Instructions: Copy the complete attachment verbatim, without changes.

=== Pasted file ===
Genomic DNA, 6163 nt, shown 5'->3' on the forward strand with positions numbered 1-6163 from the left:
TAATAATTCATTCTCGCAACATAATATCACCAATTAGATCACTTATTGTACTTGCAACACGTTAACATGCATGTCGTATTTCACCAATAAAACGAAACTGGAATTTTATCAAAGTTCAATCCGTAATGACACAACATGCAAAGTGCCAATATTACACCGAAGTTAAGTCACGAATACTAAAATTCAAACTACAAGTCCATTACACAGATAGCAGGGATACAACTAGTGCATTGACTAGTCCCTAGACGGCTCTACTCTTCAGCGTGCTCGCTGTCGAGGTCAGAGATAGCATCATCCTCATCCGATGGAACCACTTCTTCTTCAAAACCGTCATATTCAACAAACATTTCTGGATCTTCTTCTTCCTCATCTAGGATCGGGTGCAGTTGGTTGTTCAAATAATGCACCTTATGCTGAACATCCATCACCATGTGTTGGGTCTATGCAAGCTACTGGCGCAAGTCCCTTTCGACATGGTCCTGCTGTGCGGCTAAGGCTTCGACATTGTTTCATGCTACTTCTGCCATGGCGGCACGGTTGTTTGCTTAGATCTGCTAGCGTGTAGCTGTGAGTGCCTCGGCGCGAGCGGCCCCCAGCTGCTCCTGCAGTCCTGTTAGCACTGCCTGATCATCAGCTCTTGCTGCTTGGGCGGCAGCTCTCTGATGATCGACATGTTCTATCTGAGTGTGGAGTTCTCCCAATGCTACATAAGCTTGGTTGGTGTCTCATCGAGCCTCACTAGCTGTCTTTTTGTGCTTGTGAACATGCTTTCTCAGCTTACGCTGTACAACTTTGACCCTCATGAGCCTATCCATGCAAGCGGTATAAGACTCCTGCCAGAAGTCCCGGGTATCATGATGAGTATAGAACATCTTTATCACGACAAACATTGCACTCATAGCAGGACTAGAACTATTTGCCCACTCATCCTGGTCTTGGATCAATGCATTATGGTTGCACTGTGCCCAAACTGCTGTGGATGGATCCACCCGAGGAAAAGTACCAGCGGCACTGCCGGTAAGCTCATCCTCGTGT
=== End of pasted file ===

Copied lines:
Genomic DNA, 6163 nt, shown 5'->3' on the forward strand with positions numbered 1-6163 from the left:
TAATAATTCATTCTCGCAACATAATATCACCAATTAGATCACTTATTGTACTTGCAACACGTTAACATGCATGTCGTATTTCACCAATAAAACGAAACTGGAATTTTATCAAAGTTCAATCCGTAATGACACAACATGCAAAGTGCCAATATTACACCGAAGTTAAGTCACGAATACTAAAATTCAAACTACAAGTCCATTACACAGATAGCAGGGATACAACTAGTGCATTGACTAGTCCCTAGACGGCTCTACTCTTCAGCGTGCTCGCTGTCGAGGTCAGAGATAGCATCATCCTCATCCGATGGAACCACTTCTTCTTCAAAACCGTCATATTCAACAAACATTTCTGGATCTTCTTCTTCCTCATCTAGGATCGGGTGCAGTTGGTTGTTCAAATAATGCACCTTATGCTGAACATCCATCACCATGTGTTGGGTCTATGCAAGCTACTGGCGCAAGTCCCTTTCGACATGGTCCTGCTGTGCGGCTAAGGCTTCGACATTGTTTCATGCTACTTCTGCCATGGCGGCACGGTTGTTTGCTTAGATCTGCTAGCGTGTAGCTGTGAGTGCCTCGGCGCGAGCGGCCCCCAGCTGCTCCTGCAGTCCTGTTAGCACTGCCTGATCATCAGCTCTTGCTGCTTGGGCGGCAGCTCTCTGATGATCGACATGTTCTATCTGAGTGTGGAGTTCTCCCAATGCTACATAAGCTTGGTTGGTGTCTCATCGAGCCTCACTAGCTGTCTTTTTGTGCTTGTGAACATGCTTTCTCAGCTTACGCTGTACAACTTTGACCCTCATGAGCCTATCCATGCAAGCGGTATAAGACTCCTGCCAGAAGTCCCGGGTATCATGATGAGTATAGAACATCTTTATCACGACAAACATTGCACTCATAGCAGGACTAGAACTATTTGCCCACTCATCCTGGTCTTGGATCAATGCATTATGGTTGCACTGTGCCCAAACTGCTGTGGATGGATCCACCCGAGGAAAAGTACCAGCGGCACTGCCGGTAAGCTCATCCTCGTGT